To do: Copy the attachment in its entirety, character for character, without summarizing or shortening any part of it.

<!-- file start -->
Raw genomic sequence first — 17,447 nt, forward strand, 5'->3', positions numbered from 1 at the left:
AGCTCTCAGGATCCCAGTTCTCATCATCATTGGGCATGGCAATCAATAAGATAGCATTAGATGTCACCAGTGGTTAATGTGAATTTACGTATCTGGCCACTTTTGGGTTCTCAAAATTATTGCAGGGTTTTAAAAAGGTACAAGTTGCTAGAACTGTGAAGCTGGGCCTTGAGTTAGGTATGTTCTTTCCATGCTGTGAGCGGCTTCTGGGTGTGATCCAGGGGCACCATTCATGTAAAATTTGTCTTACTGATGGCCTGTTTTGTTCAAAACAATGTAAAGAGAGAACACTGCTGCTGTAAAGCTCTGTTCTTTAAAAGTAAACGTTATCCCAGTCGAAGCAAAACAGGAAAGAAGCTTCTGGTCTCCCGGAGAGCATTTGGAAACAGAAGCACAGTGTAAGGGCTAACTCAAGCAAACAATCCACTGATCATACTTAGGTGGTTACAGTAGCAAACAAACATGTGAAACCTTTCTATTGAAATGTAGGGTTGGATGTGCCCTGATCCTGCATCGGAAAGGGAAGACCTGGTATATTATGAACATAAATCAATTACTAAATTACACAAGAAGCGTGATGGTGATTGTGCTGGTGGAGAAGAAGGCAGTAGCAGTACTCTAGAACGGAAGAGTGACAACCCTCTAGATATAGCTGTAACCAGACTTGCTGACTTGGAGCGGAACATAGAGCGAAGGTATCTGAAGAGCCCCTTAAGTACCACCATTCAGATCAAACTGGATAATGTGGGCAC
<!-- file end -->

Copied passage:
Raw genomic sequence first — 17,447 nt, forward strand, 5'->3', positions numbered from 1 at the left:
AGCTCTCAGGATCCCAGTTCTCATCATCATTGGGCATGGCAATCAATAAGATAGCATTAGATGTCACCAGTGGTTAATGTGAATTTACGTATCTGGCCACTTTTGGGTTCTCAAAATTATTGCAGGGTTTTAAAAAGGTACAAGTTGCTAGAACTGTGAAGCTGGGCCTTGAGTTAGGTATGTTCTTTCCATGCTGTGAGCGGCTTCTGGGTGTGATCCAGGGGCACCATTCATGTAAAATTTGTCTTACTGATGGCCTGTTTTGTTCAAAACAATGTAAAGAGAGAACACTGCTGCTGTAAAGCTCTGTTCTTTAAAAGTAAACGTTATCCCAGTCGAAGCAAAACAGGAAAGAAGCTTCTGGTCTCCCGGAGAGCATTTGGAAACAGAAGCACAGTGTAAGGGCTAACTCAAGCAAACAATCCACTGATCATACTTAGGTGGTTACAGTAGCAAACAAACATGTGAAACCTTTCTATTGAAATGTAGGGTTGGATGTGCCCTGATCCTGCATCGGAAAGGGAAGACCTGGTATATTATGAACATAAATCAATTACTAAATTACACAAGAAGCGTGATGGTGATTGTGCTGGTGGAGAAGAAGGCAGTAGCAGTACTCTAGAACGGAAGAGTGACAACCCTCTAGATATAGCTGTAACCAGACTTGCTGACTTGGAGCGGAACATAGAGCGAAGGTATCTGAAGAGCCCCTTAAGTACCACCATTCAGATCAAACTGGATAATGTGGGCAC